Making sure your child is safe online should be a top priority.

During these times, your child may well be online more often than they normally would. We’ve suggested you might decide that your child shouldn’t be on social networking sites during the school hours, but the Easter holidays are coming up so you may choose to relax any rules you’ve set. But how much screen time should children have? These activities designed for use with 7-11 year olds (but easily adapted to other ages) will help your child recognise the signs they may experience when they’ve been online too long and the importance of balancing online and offline activities.

Thinkuknow can help you make sure your child stays safe online. They’ve produced a short guide for parents of primary and secondary children.

How much do you know about Houseparty?

An app growing in popularity is Houseparty – downloads have increased by 122% in the last month during the COVID-19 pandemic. It’s a group video messaging app that allows users to live-chat with up to eight people where they can play games and chat with friends and family in a ‘room’.

Different organisations set an age limit for Houseparty, all higher than primary school age. (Apple rate Houseparty as 12+ and Google Play urge ‘parental guidance’, but Common Sense Media and others recommend users be at least 15 to use the platform. Houseparty’s privacy policy requires users to be at least 13 years old.)

Read more about Houseparty so you can support your child to stay safe online.

What’s the government advice about staying safe online?

Government guidance now includes reference to keeping your child safe online:

There is a lot of support available to keep your child safe online. Below are some useful links to help parents and carers:

Thinkyouknow (advice from the National Crime Agency to stay safe online)
Internet matters (support for parents and carers to keep their children safe online)
Parent info (support for parents and carers to keep their children safe online)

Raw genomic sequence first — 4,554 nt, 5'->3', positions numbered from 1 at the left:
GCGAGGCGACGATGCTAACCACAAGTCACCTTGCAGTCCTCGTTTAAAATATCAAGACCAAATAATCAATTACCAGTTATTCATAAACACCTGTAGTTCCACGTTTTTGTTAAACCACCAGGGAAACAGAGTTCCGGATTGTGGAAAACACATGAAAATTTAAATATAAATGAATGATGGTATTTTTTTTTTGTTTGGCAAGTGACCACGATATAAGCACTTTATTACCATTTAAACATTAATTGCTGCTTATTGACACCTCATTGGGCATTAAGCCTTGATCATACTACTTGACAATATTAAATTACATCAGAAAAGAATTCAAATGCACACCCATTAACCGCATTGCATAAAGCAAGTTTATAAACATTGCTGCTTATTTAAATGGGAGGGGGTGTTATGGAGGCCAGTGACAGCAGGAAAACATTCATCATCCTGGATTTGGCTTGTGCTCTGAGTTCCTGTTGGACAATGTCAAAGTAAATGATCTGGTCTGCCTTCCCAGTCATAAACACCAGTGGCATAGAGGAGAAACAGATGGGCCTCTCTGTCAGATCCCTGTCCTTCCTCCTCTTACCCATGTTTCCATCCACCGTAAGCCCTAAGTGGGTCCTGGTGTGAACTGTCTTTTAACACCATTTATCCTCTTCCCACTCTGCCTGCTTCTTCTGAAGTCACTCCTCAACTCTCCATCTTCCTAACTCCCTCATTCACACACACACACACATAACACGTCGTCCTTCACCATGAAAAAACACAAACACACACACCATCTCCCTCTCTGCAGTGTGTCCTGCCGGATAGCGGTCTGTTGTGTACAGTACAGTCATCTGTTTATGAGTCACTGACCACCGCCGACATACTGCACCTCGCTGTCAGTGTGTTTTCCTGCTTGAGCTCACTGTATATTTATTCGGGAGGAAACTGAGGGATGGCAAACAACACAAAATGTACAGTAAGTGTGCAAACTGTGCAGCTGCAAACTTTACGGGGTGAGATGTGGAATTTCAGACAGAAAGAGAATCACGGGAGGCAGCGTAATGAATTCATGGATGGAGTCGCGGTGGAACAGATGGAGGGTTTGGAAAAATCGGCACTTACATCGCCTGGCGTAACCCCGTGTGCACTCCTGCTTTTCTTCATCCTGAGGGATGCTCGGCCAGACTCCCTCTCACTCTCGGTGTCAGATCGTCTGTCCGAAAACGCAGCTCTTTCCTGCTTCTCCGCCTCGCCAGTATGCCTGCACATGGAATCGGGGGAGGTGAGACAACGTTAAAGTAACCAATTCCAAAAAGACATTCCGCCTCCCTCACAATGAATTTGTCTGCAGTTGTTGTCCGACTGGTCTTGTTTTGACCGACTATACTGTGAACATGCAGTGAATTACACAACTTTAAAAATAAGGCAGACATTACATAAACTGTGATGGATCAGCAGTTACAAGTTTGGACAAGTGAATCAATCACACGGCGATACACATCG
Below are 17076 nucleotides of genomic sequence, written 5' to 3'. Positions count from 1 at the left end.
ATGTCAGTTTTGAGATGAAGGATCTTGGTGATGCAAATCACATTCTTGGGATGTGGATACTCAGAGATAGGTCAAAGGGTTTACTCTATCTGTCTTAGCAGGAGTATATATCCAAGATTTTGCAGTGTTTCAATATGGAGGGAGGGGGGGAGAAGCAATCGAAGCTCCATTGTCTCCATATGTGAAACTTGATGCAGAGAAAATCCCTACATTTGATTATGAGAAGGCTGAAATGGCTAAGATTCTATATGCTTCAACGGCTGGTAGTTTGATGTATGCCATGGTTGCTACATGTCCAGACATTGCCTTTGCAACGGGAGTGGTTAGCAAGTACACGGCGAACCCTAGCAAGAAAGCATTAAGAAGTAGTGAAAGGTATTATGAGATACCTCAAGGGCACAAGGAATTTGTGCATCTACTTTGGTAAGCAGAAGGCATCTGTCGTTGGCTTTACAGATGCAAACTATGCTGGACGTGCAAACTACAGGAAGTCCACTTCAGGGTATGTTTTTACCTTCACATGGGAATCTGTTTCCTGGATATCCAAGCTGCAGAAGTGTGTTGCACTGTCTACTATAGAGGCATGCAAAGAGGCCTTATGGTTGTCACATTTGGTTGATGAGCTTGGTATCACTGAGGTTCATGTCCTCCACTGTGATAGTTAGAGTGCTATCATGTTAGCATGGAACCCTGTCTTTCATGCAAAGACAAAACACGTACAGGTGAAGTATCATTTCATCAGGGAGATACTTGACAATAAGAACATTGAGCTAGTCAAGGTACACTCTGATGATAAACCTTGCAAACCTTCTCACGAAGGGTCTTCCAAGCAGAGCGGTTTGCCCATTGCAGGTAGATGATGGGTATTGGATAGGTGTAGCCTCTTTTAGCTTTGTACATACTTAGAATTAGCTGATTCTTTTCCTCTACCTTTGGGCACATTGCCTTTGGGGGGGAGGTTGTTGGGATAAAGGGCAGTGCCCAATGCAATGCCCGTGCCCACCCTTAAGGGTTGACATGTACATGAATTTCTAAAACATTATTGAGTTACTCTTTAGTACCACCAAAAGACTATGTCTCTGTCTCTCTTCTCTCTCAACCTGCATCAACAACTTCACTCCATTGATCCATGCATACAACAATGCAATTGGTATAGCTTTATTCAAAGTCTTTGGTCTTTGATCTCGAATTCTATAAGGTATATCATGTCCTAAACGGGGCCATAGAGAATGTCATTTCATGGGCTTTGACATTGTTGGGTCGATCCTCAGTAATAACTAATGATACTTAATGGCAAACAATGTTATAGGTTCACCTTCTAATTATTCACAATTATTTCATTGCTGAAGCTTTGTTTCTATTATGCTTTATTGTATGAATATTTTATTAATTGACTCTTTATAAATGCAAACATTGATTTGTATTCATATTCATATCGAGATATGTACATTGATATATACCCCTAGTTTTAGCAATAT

LGfL (support for parents and carers to keep their children safe online)
Net-aware (support for parents and carers from the NSPCC)

The guidance also talks about concerns about too much pressure on broadband connections:

The government is having regular calls with the major fixed and mobile operators, and with Ofcom, to monitor the situation and ensure that any problems on the networks are rapidly addressed and rectified.

Now, the return of Red Herring…

On Monday, we set you a challenge of working out which fact is the red herring amongst each of the Heads of School (and me). Today, we present five more people – our office-based staff – and with a bit of an equestrian theme. Just work out which statement for each person is a fib, a big fat lie. (Yes, we know it’s hard because you don’t know the people working in the other schools!)

Mrs O’Malley, Sphere Resources Manager based at Moortown:

  • I met my husband whilst learning to drive a tank.
  • I have three British military qualifications: artillery survey,  combat appreciation, and radio communications.
  • As well as a yellow belt in kickboxing I also have a red belt in Ju Jitsu.

Miss Pallister, Admin Assistant at Scholes (Elmet):

  • My first ever full-time job after leaving school was working for Education Leeds, in the finance department at Merrion House.
  • Before moving to Scholes, I lived in Spain for five years.
  • When I was younger I won various horse riding competitions.

Mrs Quirk, Sphere Resources Manager based at Scholes (Elmet):

  • Knitting is one of my hobbies – I love to make presents for friends and family.
  • In my teens, I was part of a group of people who raised money to buy medical supplies for a hospital in Malawi; I spent a summer over there when we took over all the supplies.
  • One of my favourite jobs was as a Wedding Co-ordinator at a country house hotel – I loved planning and organising people’s special days!

Mrs Russell, Admin Assistant at Moortown:

  • When I was younger, I fell off a horse and it trod on my leg – it didn’t put me off horse riding though!
  • I used to help mend shopping trollies.
  • My favourite type of food is fish – anything apart from squid.

Mrs Walshaw, Admin Assistant at St James’:

  • I can count to 10 in Japanese.
  • When I was younger, my family owned two Shetland ponies but I never rode them.
  • In my previous job as an air stewardess, I was part of a crew who took Manchester United football team to one of their European Cup games (now known as the UEFA Champions League).